The importance of memory to making real connections

If you truly endeavor to decode human behavior at scale, you need to do that by looking at the subconscious drivers of what propels us to act as we do. Neuro-Insight’s patented technology, Steady State Topography (SST), allows us to measure second-by-second brain responses, while simulating a natural viewing experience with 60 individuals of any given consumer target. The output is data that breaches the conscious and allows us to understand exactly what individuals are encoding into long-term memory.


Memory matters because what we subconsciously decide to store in our memory today becomes the base for our decision-making in the future—in fact, it has an 86% correlation to predicting behavior change and sales. In other words, if it’s not in your memory (conscious or subconscious), you don’t have that information to react to in the moment of action. But there is so much more to creating that memorability. It is about whether the idea, the story, the characterization appeals to the deepest needs and aspirations of consumer.

No cow, all wow

Take Oatly’s Super Bowl debut—the ad ranked dead last in USA Today’s Ad Meter, with many a brilliant marketing mind proclaiming the ad a disaster when it aired for the Big Game. While the conscious mind of the marketer and layman alike may deem the vocal stylings of Oatly’s CEO only effective at proving he shouldn’t quit his day job, to truly gauge its effectiveness we must dive beyond our conscious perception. While rankings and traditional metrics placed this ad on the bust list, we saw something quite different in our neuro data: several spikes in detail memory—especially at end. In all, while deemed completely ineffective by traditional tools and pundits alike, according to our measurement, this ad was immensely successful because it told a story that drove the brand into memory:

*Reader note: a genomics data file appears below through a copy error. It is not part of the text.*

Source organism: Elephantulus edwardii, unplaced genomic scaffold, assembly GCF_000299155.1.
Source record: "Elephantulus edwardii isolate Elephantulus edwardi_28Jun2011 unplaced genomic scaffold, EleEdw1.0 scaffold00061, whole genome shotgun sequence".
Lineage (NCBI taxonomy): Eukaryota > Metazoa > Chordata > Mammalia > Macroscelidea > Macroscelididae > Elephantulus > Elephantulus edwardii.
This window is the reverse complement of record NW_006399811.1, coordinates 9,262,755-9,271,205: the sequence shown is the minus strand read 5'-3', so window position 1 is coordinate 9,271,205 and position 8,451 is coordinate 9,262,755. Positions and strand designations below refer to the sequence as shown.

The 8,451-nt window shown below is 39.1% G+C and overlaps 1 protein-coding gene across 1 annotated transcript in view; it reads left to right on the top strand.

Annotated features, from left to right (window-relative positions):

It was us versus everyone else, but we continued to track the impact of this ad on Oatly’s perception and sales. Here’s what happened in market:


What now?

Despite our frivolous attempts at having hundreds of friends on social media, most people tend to find comfort with two or three friends who truly get us. There is a parallel here: We can be bombarded with thousands of messages (while browsing through reels of our fake friends), and the messages that truly drive action are the ones that “get” us.

Our highest vision of marketing is the collective synergistic manifestation of the fundamental rhythm of civilized life. We demand this of ourselves, and we call on every company, brand and the people who staff the company and support the brand to join us in the process of co-creation. Even if the above might sound too revolutionary, there is science that will help you identify what resonates, and there is science that correlates to predicting behavior at levels unheard of in the marketing industry. This is the future for your profit, if not for your purpose.

This post is the first in a regular series on neuromarketing in practice.

This story is part of Adweek’s Advertising Redefined digital package, which spotlights all the ways that the industry is evolving as brands face greater challenges than ever in reaching consumers.